By Eric Reed, The Street
Every expat community has its unofficial watering hole. When I lived in Siem Reap, it was a great little bar called The Warehouse. In Bangkok, an outdoor spot called Cheap Charlie’s has held down the fort for a generation of foreigners. Americans in Paris gather in and around the Shakespeare and Company book shop and its nearby Latin Quarter pubs.
Although expatriates are an adventurous lot, language and cultural barriers can still make life pretty difficult sometimes. Yes, figuring out how to adapt to your new home is part of the thrill of moving overseas, but sometimes you don’t want casual conversation to be thrilling. You’d rather not politely nod through complicated vocabulary, and having to translate everything in your head can feel like living life on a time delay.
“The place to go,” according to InterNations, “for those in search political stability and personal safety.”
“There are so many different reasons, and it’s so individual,” said Nuri Katz, the CEO of Apex Capital Partners who specializes in helping expatriates find new homes. “Some people love France, and just love the way it is there. Some people love America and the way it is there. And some people feel that there are more opportunities in different countries.”
Here’s the thing about Canada: it’s boring.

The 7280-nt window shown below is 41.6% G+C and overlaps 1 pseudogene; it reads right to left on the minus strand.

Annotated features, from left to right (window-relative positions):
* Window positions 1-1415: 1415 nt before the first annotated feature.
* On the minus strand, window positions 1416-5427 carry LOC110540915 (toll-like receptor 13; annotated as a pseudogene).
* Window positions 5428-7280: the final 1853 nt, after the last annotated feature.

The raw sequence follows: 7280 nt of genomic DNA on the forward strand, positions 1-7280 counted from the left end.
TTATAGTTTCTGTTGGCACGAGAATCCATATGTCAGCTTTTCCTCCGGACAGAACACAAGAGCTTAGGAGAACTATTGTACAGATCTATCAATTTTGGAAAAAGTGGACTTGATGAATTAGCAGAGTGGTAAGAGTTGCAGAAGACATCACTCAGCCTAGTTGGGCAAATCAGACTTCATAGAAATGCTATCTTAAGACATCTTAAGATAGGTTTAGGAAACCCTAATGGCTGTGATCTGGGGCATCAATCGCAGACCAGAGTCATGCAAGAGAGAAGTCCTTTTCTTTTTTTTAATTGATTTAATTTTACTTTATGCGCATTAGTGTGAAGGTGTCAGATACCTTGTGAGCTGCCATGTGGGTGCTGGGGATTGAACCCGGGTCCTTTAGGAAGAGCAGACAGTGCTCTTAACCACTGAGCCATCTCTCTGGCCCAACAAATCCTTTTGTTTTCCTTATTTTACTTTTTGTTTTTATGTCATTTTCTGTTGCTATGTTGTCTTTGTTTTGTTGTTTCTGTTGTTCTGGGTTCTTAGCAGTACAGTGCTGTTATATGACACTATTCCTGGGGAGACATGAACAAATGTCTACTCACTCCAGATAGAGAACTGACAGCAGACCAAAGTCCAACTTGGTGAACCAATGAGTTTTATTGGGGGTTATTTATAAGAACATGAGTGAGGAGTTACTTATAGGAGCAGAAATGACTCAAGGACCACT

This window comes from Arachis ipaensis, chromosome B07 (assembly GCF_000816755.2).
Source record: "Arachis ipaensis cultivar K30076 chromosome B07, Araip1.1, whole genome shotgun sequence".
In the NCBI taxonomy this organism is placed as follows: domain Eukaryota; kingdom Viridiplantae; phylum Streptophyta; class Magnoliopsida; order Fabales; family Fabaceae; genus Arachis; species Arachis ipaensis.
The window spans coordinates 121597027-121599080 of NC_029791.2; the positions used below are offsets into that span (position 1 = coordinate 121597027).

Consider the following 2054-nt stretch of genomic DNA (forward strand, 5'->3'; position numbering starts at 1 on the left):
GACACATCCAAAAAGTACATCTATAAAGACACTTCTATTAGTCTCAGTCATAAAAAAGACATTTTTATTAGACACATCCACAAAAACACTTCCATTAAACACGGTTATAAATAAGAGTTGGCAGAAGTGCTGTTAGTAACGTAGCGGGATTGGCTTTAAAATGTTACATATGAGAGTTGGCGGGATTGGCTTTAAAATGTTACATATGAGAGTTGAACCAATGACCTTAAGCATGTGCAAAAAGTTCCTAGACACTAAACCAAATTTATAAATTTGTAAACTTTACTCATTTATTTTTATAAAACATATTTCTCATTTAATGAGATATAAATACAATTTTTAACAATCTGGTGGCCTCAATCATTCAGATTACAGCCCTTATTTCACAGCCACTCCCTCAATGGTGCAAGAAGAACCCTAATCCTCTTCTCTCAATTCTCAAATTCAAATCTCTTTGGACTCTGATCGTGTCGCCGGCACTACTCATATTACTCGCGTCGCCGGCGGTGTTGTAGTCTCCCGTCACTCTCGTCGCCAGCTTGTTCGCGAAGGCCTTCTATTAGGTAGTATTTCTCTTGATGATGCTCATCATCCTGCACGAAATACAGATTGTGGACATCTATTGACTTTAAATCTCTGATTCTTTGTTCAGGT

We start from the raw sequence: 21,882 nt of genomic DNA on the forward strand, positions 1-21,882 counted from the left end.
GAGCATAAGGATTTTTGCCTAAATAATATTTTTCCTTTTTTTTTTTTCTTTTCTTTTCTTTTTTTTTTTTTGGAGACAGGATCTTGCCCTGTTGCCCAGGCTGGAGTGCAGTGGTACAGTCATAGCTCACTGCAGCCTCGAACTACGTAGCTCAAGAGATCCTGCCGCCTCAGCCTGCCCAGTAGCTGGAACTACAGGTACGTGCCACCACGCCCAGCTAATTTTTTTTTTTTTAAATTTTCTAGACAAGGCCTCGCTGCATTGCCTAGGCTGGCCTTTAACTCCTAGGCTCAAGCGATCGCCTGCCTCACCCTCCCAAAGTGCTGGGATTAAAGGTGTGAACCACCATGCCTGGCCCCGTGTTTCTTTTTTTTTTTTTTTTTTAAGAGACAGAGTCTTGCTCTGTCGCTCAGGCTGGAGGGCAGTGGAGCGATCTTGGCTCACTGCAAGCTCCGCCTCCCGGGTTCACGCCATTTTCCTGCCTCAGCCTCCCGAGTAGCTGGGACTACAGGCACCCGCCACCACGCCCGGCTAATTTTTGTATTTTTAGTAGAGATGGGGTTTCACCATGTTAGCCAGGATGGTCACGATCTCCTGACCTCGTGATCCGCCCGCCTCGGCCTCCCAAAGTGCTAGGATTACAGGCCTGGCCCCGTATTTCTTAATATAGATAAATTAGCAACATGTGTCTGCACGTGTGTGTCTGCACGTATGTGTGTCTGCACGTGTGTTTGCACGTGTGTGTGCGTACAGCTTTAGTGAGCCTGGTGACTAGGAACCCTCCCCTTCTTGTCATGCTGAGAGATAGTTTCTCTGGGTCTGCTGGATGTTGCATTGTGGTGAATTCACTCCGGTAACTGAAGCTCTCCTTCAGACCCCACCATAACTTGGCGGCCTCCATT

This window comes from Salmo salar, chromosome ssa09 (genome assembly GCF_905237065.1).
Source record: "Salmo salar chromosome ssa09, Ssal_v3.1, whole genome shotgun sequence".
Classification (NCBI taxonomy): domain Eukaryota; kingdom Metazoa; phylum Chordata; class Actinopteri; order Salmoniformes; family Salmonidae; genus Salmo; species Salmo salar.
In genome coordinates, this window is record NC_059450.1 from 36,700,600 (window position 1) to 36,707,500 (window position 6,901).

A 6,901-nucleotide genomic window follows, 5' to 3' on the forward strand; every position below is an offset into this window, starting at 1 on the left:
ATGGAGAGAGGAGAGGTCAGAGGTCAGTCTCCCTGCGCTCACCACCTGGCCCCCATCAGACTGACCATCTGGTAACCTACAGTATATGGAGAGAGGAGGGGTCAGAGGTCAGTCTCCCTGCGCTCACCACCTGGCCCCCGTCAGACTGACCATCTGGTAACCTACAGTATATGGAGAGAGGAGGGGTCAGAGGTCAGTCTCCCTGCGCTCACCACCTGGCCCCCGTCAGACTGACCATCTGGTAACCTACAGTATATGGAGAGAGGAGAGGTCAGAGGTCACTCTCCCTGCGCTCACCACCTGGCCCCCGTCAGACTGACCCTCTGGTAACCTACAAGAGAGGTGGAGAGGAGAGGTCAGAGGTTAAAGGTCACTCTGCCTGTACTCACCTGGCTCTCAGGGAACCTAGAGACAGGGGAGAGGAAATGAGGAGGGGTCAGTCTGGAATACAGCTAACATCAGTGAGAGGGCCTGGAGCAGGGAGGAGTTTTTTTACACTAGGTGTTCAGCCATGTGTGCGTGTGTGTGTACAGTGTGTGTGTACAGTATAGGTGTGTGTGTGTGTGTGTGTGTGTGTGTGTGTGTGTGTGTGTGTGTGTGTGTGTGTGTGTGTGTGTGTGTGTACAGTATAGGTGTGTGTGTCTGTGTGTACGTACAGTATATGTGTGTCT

But boring? That’s just a Twit-worthy way of saying that the trains run on time and the financial system doesn’t crash. Those infrastructure issues can be critically important.
Not long ago I discovered an undeservedly-buried gem on Netflix calledDreamland. An Australian workplace comedy, it made me think of two things: First, this is so much better than most of The Office. Second, Australia looks terrific.
Well, it appears that the expat community agrees with that second point at least.
“Expats in general consider missing their personal support network (friends and family) the biggest problem,” Zeeck said. Half of American respondents say that this is something they are struggling with, which is on par with the global average.
One of the most beautiful corners of the world, still surprisingly untouched thanks to its remote location, New Zealand is second place overall for best Anglophone expat spots, but it takes top billing in an odd category. This appears to be the best country to work in.
“Language is a funny thing,” said Katz. “If you were moving to China and you didn’t speak Chinese, it would be a disaster for you to be able to get a job. How difficult is it to buy milk if you can’t speak Chinese? Just think about going to the supermarket and saying, ‘Where is the milk in English.’ You’re not going to find it, and that’s not even counting professional language.”
Quickly, find Malta on a map. We’ll wait.
As a warm, Mediterranean island layered with architecture and culture from the Greeks to the Crusaders to the Venetians, it shouldn’t surprise anyone that Malta is a beautiful place to live. What might surprise potential expats, though, is that it’s a surprisingly affordable one. In fact, this little island is often rated as having one of the lowest costs of living in the entire European Union.